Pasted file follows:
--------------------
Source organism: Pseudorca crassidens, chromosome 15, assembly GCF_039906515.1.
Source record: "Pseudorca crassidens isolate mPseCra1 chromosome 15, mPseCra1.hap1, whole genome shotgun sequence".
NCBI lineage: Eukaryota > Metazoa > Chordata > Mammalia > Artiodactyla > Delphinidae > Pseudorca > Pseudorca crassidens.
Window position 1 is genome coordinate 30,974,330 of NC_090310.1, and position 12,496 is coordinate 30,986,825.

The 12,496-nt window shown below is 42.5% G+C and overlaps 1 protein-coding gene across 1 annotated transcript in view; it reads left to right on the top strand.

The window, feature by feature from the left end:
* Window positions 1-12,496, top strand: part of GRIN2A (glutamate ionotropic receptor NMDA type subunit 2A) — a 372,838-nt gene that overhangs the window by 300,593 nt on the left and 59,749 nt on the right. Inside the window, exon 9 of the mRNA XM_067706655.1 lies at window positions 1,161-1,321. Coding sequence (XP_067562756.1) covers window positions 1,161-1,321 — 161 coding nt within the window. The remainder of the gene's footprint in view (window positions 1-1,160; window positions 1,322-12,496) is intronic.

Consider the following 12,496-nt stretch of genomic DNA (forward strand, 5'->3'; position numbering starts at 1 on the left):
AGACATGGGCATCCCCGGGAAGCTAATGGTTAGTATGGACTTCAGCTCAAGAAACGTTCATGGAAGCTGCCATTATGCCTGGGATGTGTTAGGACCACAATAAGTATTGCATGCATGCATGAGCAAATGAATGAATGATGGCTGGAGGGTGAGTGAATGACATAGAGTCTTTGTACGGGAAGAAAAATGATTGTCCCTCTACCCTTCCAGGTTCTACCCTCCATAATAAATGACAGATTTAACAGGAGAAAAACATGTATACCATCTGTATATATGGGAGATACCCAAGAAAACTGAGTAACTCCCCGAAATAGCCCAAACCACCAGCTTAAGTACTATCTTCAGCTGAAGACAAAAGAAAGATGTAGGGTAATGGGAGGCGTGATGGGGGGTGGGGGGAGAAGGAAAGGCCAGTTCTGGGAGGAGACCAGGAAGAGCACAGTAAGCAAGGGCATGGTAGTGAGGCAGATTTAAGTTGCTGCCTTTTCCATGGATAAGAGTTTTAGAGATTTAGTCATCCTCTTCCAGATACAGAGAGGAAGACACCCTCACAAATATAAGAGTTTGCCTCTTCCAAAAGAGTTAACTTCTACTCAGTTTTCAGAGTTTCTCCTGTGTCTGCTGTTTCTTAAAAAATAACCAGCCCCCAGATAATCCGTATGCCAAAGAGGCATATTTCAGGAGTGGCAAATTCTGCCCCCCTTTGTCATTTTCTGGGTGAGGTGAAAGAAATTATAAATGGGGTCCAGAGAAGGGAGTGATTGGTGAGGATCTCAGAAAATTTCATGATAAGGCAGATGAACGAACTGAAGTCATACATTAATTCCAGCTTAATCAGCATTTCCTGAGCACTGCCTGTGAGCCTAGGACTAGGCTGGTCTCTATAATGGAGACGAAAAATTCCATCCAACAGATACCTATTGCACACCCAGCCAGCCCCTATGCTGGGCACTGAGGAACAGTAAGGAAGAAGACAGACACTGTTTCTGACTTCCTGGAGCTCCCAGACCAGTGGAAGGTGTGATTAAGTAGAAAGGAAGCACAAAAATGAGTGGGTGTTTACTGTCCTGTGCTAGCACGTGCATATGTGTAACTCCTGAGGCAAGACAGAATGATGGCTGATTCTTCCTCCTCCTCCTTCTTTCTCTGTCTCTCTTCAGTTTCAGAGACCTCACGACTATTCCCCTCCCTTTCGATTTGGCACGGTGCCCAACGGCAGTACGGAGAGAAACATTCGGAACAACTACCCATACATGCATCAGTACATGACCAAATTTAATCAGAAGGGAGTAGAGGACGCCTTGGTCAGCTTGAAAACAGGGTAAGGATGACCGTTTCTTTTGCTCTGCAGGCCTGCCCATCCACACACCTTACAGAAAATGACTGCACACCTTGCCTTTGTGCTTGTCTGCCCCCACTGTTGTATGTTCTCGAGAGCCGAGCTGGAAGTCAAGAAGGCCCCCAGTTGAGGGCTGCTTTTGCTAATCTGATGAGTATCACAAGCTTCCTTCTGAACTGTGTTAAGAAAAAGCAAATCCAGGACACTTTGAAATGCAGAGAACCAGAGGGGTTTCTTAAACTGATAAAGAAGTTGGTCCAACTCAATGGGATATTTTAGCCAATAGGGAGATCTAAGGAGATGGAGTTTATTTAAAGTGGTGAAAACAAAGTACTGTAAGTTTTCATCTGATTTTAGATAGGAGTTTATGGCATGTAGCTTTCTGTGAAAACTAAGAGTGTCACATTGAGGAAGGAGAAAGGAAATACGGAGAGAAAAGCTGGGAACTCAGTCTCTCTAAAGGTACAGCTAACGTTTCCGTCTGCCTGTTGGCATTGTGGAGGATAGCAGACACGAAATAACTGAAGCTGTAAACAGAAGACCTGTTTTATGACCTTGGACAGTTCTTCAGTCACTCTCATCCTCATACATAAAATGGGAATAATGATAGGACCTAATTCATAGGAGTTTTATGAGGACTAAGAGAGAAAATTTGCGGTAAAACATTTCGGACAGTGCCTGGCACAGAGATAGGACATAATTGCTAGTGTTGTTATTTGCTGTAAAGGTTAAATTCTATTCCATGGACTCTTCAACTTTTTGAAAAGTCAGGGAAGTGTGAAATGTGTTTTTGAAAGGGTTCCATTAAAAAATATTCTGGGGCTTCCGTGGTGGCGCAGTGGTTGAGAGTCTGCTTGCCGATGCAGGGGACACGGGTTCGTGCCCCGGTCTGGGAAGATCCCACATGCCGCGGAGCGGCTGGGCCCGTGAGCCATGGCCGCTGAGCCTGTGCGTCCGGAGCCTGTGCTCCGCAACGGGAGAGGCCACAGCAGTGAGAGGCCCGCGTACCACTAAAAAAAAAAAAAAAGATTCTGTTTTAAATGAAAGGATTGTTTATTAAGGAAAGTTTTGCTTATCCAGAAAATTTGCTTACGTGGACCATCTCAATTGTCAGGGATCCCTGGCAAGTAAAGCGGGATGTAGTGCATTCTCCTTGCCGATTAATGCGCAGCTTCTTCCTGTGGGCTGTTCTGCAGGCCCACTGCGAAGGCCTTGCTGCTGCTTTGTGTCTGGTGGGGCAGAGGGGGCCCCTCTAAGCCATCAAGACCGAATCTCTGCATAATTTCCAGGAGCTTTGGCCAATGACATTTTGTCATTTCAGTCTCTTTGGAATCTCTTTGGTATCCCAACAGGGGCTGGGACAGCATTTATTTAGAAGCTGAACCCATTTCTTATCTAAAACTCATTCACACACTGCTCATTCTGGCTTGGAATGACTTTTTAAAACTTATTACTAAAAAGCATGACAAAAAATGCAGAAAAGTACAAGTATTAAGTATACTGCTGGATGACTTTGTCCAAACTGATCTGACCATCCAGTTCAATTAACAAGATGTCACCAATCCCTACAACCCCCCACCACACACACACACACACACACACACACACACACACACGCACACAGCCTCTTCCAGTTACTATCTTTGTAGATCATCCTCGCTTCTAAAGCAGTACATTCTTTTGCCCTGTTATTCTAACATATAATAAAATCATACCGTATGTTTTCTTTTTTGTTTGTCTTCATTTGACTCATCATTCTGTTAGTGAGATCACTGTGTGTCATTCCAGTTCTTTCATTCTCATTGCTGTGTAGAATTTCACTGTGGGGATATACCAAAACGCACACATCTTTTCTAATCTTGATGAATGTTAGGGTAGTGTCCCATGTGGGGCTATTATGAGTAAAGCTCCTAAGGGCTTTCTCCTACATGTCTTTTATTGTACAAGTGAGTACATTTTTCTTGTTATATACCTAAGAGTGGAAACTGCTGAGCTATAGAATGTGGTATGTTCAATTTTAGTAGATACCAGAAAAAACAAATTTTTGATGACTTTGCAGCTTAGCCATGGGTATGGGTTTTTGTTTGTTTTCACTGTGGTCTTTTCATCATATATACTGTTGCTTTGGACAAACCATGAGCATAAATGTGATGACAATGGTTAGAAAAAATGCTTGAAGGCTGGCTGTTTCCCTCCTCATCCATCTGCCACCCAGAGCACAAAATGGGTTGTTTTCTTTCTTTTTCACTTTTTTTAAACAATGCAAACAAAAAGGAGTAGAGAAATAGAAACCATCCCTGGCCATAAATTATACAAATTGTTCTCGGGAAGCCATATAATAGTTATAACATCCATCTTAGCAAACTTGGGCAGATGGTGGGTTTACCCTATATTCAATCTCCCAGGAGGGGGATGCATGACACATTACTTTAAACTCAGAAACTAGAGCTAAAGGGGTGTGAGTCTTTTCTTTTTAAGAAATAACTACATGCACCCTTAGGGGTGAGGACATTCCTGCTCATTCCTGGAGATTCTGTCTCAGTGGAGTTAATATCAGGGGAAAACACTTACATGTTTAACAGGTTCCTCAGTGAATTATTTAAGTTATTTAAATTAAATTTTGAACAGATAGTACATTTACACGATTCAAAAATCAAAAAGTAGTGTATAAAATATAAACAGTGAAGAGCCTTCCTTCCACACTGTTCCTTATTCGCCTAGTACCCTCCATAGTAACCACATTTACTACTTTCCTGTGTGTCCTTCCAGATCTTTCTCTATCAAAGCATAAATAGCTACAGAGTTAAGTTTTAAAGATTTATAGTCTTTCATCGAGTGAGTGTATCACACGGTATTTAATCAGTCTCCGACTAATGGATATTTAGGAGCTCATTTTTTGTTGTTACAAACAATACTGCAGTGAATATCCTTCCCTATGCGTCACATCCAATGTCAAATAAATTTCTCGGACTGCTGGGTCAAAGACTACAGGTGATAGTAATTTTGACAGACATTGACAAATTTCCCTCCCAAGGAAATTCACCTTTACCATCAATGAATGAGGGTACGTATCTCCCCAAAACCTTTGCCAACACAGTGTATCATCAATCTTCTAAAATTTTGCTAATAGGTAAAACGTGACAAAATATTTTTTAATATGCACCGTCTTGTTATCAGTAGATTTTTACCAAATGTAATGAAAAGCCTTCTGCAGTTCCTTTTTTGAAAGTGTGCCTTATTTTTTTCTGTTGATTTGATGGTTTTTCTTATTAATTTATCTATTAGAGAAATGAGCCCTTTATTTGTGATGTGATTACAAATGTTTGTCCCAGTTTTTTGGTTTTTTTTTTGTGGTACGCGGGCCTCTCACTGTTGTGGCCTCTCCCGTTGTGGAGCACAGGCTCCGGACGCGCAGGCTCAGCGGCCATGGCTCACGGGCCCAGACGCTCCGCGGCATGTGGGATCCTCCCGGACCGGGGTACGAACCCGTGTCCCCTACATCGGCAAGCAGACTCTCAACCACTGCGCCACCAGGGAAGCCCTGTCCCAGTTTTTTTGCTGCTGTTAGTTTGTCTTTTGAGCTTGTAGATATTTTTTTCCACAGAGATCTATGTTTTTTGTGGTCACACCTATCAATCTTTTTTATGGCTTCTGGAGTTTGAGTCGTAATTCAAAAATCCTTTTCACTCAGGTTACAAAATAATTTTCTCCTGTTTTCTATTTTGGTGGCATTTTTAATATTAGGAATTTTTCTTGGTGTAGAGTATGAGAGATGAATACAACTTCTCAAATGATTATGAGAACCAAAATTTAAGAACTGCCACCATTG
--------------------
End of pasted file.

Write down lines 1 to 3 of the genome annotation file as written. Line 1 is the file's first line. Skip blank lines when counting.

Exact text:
Source organism: Pseudorca crassidens, chromosome 15, assembly GCF_039906515.1.
Source record: "Pseudorca crassidens isolate mPseCra1 chromosome 15, mPseCra1.hap1, whole genome shotgun sequence".
NCBI lineage: Eukaryota > Metazoa > Chordata > Mammalia > Artiodactyla > Delphinidae > Pseudorca > Pseudorca crassidens.